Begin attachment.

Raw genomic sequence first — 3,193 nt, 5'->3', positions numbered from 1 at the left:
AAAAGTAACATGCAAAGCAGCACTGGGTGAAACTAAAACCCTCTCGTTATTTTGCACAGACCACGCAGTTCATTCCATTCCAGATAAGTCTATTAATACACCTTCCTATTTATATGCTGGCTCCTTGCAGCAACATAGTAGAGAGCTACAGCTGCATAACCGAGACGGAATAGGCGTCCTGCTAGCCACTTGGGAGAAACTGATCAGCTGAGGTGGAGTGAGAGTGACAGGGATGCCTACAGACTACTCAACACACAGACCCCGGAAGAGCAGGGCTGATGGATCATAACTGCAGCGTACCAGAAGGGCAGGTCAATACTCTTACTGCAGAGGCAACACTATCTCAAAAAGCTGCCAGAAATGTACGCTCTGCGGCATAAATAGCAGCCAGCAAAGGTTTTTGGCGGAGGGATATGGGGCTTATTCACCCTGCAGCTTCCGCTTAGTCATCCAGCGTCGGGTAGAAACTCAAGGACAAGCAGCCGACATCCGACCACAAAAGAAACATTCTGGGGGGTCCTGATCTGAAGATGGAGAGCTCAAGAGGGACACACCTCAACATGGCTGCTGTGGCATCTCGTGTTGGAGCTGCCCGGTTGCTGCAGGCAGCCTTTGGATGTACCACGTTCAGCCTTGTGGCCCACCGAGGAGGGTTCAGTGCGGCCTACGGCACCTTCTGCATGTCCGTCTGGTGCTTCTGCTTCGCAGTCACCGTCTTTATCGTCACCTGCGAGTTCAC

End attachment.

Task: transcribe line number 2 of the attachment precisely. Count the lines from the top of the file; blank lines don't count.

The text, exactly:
AAAAGTAACATGCAAAGCAGCACTGGGTGAAACTAAAACCCTCTCGTTATTTTGCACAGACCACGCAGTTCATTCCATTCCAGATAAGTCTATTAATACACCTTCCTATTTATATGCTGGCTCCTTGCAGCAACATAGTAGAGAGCTACAGCTGCATAACCGAGACGGAATAGGCGTCCTGCTAGCCACTTGGGAGAAACTGATCAGCTGAGGTGGAGTGAGAGTGACAGGGATGCCTACAGACTACTCAACACACAGACCCCGGAAGAGCAGGGCTGATGGATCATAACTGCAGCGTACCAGAAGGGCAGGTCAATACTCTTACTGCAGAGGCAACACTATCTCAAAAAGCTGCCAGAAATGTACGCTCTGCGGCATAAATAGCAGCCAGCAAAGGTTTTTGGCGGAGGGATATGGGGCTTATTCACCCTGCAGCTTCCGCTTAGTCATCCAGCGTCGGGTAGAAACTCAAGGACAAGCAGCCGACATCCGACCACAAAAGAAACATTCTGGGGGGTCCTGATCTGAAGATGGAGAGCTCAAGAGGGACACACCTCAACATGGCTGCTGTGGCATCTCGTGTTGGAGCTGCCCGGTTGCTGCAGGCAGCCTTTGGATGTACCACGTTCAGCCTTGTGGCCCACCGAGGAGGGTTCAGTGCGGCCTACGGCACCTTCTGCATGTCCGTCTGGTGCTTCTGCTTCGCAGTCACCGTCTTTATCGTCACCTGCGAGTTCAC